Pine Ridge Park

Pine Ridge Park
3401 Woodburn Road
Annandale, VA 22003

Type District

Size 42.74 acres

Planning District Annandale Planning District

Pine Ridge Park is a a 42.74-acre district park and open air farmer's market and cafe for the homeless in Annandale.

22 acres of the land of the park was initially acquired by the Fairfax County School Board for the construction of a 2000-student intermediate school.[1][2]

However, the School Board subsequently decided on a plan that would convert the all-Black Luther Jackson High School to an integrated intermediate school and construct a new high school.[2] Since the Board needed 20 more acres of land to construct the high school, they forced the Collins family, a Black family that had owned an adjoining 10-acre tract known as The Pines since the early 1900's, to sell out under threat of condemnation, and demolished the Collins' family's homes.[2]

The proposed Pine Ridge High School was never built.

In 1975, local residents first obtained permission to use part of the land for garden plots.[2] In the late 1970's dirt from the construction of Mobil Oil's headquarters nearby was dumped on the land.[2]

In 1981, the School Board leased the unused property to the Fairfax County Park Authority.[3] The FCPA built ball fields on part of the property in 1983.[1]

Always hungry for cash to feed the bottomless maw of the Fairfax County Public Schools system, the School Board considered selling the land to a developer.[3] In 1996, Northern Virginia Community College proposed building a medical education campus on the property, but the uproar from the local NIMBY faction caused them to discard the plan.[3] A vote by the Board of Supervisors to amend the Comprehensive Plan so that the land could not be used for the construction of anything except a school put the final nail in the coffin for NVCC's plans.[4]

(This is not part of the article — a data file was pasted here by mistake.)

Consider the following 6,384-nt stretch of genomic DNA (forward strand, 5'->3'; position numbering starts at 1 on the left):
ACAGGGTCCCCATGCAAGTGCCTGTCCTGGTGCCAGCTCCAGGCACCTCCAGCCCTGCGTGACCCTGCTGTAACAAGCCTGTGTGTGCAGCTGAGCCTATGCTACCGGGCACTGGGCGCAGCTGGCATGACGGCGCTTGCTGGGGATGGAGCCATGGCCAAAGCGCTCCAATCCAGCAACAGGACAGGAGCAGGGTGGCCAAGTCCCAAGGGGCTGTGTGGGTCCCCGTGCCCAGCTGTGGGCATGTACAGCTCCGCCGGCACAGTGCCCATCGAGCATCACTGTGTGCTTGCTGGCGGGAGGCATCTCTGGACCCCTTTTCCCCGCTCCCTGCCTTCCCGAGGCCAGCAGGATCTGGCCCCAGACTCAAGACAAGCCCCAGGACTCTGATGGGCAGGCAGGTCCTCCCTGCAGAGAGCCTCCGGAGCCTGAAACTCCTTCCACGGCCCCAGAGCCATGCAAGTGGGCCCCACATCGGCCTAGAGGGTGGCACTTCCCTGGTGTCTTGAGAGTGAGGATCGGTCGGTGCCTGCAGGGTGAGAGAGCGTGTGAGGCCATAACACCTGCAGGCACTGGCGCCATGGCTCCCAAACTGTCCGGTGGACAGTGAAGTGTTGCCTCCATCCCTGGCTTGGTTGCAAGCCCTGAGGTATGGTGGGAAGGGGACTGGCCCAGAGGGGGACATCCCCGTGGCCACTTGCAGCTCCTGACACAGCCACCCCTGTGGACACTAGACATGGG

The School Board and the county government negotiated for several months in 1999 to swap the property for a 9-acre site near the Fairfax County Government Center.[5] However, upon discovery of a restrictive covenant on that parcel of land which limited it to public use, the Board of Supervisors instead voted on March 27, 2000, to purchase the land from the School Board.[5][6]

Annoyed by the last-minute switcheroo, and because the money from the sale would have to be used for capital improvements, the School Board told the BoS to get lost.[5]

Eventually, a compromise was reached where the County would give FCPS title to its adminstration building as well as $6.2 million in payments towards FCPS's bond debt.[7]

The park wholly surrounds the Sons and Daughters of Liberty Graveyard, in which several members of the long-evicted Collins family are buried.[1][2]

In addition to the ball fields, the park contains the Bo White Gardens, 159 community gardening plots that are regularly raided by the county's homeless, vandalized by its youth, and provide a home for its vermin.[8]


  1. 1.0 1.1 1.2 "Sons & Daughters Of Liberty Cemetery."Fairfax County Cemetery Survey. Fairfax County Public Library, n.d. Web. 7 May 2014.
  2. 2.0 2.1 2.2 2.3 2.4 2.5 Salmon, Jacqueline L. "Park's Allure Hides Pain of Past; Family Recalls Lost Homestead at Pine Ridge." The Washington Post: 0. Apr 14 2000. ProQuest. Web. 7 May 2014.
  3. 3.0 3.1 3.2 Lipton, Eric. "Debate Over the Future of Pine Ridge; Park Users Fear Development of School-Owned Land." The Washington Post: 0. Jun 26 1997. ProQuest. Web. 7 May 2014.
  4. Lipton, Eric. "Springfield Restoration Wins Support; Fairfax Board also Backs Church Move, Protects Park." The Washington Post: 0. Nov 20 1997. ProQuest. Web. 7 May 2014.
  5. 5.0 5.1 5.2 Benning, Victoria, and Michael D. Shear. "Fairfax Schools Rebuff County on Parkland; Parties had Agreed to Swap Sites, then Supervisors' Offer was Changed." The Washington Post: 0. Apr 01 2000. ProQuest. Web. 7 May 2014.
  6. Shear, Michael D. "Fairfax Board Votes to Save Popular Park; County Education Officials had Considered Building High School on 42-Acre Site." The Washington Post: 0. Mar 28 2000. ProQuest. Web. 7 May 2014.
  7. "METRO IN BRIEF: Fairfax, School Board Join to Save Park." The Washington Post: 0. Nov 22 2000. ProQuest. Web. 7 May 2014.
  8. Ashford, Ellie. "Extensive Vandalism at Community Garden Plots in Annandale." The Annandale Blog. Ellie Ashford, 10 Feb. 2015. Web. 05 Apr. 2017.